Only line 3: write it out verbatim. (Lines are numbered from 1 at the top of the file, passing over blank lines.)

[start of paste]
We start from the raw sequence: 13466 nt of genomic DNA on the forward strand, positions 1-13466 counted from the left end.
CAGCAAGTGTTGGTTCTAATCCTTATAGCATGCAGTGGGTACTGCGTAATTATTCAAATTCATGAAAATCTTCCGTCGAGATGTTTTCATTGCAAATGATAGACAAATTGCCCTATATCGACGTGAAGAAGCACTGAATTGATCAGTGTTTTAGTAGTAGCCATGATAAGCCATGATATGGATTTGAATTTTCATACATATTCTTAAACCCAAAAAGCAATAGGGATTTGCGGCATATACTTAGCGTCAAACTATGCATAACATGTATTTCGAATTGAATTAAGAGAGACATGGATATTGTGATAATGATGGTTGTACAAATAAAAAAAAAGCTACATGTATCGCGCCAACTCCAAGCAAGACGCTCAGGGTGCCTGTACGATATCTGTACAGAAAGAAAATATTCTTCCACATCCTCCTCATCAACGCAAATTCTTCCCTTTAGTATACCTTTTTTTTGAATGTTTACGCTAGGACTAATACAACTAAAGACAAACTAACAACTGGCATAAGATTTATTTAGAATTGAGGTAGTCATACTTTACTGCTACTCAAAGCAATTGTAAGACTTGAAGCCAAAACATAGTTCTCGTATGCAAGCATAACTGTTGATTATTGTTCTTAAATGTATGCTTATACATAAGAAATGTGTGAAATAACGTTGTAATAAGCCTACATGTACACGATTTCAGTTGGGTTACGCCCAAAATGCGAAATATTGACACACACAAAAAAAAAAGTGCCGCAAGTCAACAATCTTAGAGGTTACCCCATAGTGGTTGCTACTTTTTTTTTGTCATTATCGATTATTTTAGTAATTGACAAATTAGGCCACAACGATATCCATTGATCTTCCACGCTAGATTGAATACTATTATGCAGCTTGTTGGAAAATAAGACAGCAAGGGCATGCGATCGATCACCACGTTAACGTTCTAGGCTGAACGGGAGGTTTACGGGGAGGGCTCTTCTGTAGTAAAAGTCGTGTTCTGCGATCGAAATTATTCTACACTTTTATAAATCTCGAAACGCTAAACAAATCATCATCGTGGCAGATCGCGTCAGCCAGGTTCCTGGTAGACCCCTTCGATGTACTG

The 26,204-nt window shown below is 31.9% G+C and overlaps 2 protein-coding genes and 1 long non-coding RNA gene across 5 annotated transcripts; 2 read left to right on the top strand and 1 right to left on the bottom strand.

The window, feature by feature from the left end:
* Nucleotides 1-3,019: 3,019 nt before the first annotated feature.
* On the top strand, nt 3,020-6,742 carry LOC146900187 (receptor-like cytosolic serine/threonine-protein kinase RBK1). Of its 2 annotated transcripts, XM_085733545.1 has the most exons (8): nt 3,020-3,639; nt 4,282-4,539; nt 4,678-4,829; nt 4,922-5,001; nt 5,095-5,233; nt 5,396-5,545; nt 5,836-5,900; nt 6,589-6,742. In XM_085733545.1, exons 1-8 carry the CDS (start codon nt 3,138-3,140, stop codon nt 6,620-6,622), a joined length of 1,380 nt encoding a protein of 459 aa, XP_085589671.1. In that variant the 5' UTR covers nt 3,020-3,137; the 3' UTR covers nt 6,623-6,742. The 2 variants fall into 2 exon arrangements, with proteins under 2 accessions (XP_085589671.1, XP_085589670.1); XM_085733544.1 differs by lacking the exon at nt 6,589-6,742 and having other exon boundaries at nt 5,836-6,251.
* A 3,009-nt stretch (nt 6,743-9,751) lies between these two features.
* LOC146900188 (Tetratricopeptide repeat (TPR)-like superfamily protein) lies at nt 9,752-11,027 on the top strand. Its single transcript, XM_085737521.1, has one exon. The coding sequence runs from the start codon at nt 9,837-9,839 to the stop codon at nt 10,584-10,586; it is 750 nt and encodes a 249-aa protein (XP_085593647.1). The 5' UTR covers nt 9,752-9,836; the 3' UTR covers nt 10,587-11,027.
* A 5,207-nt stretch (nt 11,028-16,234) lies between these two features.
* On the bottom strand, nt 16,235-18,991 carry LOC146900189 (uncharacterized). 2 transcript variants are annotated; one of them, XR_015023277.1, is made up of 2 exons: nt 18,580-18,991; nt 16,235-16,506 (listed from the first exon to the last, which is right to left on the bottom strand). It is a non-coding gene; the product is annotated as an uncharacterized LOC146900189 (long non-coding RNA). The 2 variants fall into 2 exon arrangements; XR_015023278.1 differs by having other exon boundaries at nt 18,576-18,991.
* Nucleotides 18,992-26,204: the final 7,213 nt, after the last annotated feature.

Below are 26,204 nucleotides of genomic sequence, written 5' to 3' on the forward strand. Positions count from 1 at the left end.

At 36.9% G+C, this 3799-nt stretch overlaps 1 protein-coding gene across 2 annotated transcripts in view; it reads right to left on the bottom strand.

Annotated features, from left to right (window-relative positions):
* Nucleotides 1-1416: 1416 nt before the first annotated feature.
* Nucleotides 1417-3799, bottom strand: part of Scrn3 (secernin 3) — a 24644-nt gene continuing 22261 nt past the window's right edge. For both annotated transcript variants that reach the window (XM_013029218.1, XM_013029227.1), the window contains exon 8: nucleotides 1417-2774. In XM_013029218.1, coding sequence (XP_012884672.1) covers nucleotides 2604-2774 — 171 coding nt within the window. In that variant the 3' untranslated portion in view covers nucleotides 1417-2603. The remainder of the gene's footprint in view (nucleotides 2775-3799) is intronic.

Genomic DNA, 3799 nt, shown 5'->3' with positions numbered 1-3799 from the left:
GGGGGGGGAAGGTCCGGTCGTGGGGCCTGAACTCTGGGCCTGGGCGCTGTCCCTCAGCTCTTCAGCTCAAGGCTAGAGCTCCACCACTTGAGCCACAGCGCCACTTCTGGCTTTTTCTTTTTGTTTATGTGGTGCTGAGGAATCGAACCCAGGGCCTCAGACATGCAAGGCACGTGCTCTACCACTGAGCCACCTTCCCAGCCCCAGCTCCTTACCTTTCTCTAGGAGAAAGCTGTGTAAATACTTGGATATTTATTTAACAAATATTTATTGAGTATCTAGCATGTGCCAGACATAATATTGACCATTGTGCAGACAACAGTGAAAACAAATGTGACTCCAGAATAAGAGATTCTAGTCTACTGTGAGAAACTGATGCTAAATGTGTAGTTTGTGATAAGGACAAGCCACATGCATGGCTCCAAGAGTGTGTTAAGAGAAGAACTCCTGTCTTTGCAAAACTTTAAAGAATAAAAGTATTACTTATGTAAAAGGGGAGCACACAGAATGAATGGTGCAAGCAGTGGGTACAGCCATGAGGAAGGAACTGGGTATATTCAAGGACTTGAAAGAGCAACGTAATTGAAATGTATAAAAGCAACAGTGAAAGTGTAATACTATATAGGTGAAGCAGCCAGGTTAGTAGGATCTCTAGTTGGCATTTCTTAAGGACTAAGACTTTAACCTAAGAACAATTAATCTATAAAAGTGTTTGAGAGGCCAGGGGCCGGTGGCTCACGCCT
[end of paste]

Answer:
The 26,204-nt window shown below is 31.9% G+C and overlaps 2 protein-coding genes and 1 long non-coding RNA gene across 5 annotated transcripts; 2 read left to right on the top strand and 1 right to left on the bottom strand.